Today in the journal PLoS ONE, TOPP scientists Drs. Barbara Block and Steve Teo published a study focusing on habitat suitability for yellowfin and bluefin tuna. This study is important for a number of reasons. First and foremost, it illustrates one of the key principals that underpins the TOPP program, and much of the work we do around the world – that it is possible, by marrying electronic tag data with oceanography, to gain a sufficient understanding of ecosystem function to enable more effective management of ocean resources.
Specifically, this study shows that when bluefin tuna enter the Gulf of Mexico, they are going to specific locations, where cool, productive water in “cyclonic eddies” makes its way along the continental slope. So during April and May, when they are spawning, bluefin tuna are relatively concentrated – whereas yellowfin tuna remain disbursed broadly throughout the Gulf. This suggests that it would be possible to protect the bluefin, which are accidentally caught on longlines intended for yellowfin, by restricting fishing in those specific areas where the bluefin are spawning; but that such restrictions need not reduce yellowfin catch rates since they are more uniformly distributed.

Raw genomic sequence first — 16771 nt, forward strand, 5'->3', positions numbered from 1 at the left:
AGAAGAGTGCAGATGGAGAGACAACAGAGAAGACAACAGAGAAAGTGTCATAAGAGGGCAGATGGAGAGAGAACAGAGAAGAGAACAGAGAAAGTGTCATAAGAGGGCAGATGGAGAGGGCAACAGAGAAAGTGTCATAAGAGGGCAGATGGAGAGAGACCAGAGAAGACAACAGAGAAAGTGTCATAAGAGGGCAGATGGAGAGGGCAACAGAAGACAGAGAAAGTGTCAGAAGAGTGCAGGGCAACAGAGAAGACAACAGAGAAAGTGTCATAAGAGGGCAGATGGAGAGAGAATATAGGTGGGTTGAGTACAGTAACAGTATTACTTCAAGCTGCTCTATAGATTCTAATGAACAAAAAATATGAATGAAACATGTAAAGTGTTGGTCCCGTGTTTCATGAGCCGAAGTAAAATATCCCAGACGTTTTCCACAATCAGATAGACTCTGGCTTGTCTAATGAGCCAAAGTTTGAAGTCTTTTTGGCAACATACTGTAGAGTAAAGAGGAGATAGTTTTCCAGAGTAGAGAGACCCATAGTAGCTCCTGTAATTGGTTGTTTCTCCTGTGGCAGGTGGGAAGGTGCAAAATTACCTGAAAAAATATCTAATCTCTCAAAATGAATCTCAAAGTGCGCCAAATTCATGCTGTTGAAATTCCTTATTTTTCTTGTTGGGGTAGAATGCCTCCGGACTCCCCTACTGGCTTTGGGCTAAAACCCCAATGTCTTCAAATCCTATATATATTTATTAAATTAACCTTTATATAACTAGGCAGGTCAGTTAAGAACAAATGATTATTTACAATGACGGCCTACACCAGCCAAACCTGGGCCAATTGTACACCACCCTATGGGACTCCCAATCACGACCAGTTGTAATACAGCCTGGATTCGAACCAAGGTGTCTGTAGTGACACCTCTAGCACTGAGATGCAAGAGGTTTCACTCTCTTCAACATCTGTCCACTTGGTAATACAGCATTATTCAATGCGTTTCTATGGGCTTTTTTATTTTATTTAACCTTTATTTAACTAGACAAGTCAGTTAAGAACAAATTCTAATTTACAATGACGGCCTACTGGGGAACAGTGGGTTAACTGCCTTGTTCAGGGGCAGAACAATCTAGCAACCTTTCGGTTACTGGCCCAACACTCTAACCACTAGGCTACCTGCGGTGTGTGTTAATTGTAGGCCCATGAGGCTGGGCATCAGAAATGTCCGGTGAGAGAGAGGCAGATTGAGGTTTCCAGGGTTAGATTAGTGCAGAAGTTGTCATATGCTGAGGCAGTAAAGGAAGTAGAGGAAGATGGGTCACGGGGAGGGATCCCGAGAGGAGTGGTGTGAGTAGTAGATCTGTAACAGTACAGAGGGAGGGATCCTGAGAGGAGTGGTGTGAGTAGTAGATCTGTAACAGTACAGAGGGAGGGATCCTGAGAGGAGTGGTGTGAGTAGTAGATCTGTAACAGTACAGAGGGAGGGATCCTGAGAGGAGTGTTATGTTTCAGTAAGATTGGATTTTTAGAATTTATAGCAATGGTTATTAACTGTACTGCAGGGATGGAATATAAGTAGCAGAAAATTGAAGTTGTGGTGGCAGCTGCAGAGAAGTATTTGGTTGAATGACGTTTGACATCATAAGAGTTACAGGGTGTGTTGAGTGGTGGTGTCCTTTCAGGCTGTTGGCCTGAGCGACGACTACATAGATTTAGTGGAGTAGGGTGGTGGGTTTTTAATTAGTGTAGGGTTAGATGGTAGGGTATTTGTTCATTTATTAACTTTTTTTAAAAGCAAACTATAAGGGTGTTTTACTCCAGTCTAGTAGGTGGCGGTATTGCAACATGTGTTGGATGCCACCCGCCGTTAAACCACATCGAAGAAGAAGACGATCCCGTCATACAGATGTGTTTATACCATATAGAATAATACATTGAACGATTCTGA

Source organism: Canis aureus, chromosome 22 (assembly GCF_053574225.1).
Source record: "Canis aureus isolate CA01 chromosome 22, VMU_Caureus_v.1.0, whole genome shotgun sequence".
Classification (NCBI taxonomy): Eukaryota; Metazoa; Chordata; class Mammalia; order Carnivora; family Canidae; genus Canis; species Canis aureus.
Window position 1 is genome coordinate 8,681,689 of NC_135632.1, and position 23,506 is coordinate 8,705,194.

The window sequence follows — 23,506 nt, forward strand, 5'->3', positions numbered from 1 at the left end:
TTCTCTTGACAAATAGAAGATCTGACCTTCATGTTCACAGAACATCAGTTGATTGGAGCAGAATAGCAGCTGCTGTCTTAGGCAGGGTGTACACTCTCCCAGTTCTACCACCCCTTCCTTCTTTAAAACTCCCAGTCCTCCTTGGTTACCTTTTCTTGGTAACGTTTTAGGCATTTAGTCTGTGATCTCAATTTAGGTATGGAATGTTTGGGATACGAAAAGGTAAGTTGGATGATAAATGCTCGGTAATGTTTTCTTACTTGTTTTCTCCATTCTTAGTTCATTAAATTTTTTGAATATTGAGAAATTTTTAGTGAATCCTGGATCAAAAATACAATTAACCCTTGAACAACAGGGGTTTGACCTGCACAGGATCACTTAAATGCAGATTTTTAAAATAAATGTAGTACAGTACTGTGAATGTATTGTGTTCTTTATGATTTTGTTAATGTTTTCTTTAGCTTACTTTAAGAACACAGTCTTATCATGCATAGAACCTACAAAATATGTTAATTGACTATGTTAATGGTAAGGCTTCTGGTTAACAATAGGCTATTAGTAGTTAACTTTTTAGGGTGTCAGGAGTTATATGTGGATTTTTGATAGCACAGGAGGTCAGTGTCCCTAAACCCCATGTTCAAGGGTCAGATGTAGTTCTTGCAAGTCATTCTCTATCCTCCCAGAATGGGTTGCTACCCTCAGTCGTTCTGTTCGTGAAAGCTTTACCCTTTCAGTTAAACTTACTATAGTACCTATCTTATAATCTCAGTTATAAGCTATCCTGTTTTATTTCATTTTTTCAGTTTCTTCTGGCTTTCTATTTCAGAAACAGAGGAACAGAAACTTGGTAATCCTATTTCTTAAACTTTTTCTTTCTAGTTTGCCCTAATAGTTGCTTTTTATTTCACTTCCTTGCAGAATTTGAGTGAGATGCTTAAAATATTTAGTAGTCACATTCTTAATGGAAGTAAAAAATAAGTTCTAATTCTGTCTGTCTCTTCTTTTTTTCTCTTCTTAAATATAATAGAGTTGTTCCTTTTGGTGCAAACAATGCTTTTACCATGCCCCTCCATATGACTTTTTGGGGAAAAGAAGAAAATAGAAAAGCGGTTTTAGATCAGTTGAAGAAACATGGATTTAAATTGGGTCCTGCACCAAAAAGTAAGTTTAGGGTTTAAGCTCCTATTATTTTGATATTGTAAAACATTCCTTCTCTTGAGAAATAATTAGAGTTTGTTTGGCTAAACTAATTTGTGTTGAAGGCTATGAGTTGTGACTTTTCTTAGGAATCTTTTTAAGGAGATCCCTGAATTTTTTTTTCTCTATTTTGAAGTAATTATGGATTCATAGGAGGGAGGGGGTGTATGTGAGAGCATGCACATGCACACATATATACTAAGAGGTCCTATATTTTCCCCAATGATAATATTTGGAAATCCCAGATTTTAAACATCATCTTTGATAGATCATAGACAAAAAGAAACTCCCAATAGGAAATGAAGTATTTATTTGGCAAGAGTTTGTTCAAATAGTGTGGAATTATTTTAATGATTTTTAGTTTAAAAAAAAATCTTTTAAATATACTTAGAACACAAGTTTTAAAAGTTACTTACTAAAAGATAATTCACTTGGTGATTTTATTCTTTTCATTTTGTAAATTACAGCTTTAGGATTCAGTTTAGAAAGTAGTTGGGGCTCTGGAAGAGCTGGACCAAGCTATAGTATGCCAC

|Map shows the probability of encountering a bluefin tuna when fishing with a pelagic longline in the Gulf of Mexico. Probability of encounter is indicated by the colors from high (red) to low (blue). Bluefin tuna are located along the slope waters in the western and eastern Gulf of Mexico.|
This is especially important for bluefin tuna, whose numbers have declined to less than 20% of what they were just a few decades ago. If we can improve management of the “western stock,” which breeds in the Gulf of Mexico (as opposed to the “eastern stock” that breeds in the Mediterranean), this would be a significant step for the population as a whole.
Unfortunately, the implications of the paper also carry a down side for bluefin, in light of the current situation in the Gulf. It appears that one of the key breeding grounds, in the eastern Gulf of Mexico, is currently being impacted by the Deepwater Horizon oil spill. We don’t know what effect this will ultimately have on the spawning tuna or their offspring, but we have been working in the lab on how to measure stress genomically and we hope to move forward applying some of the work to the Gulf of Mexico tuna populations. We are currently collaborating with scientists from other labs in the region to investigate these questions further.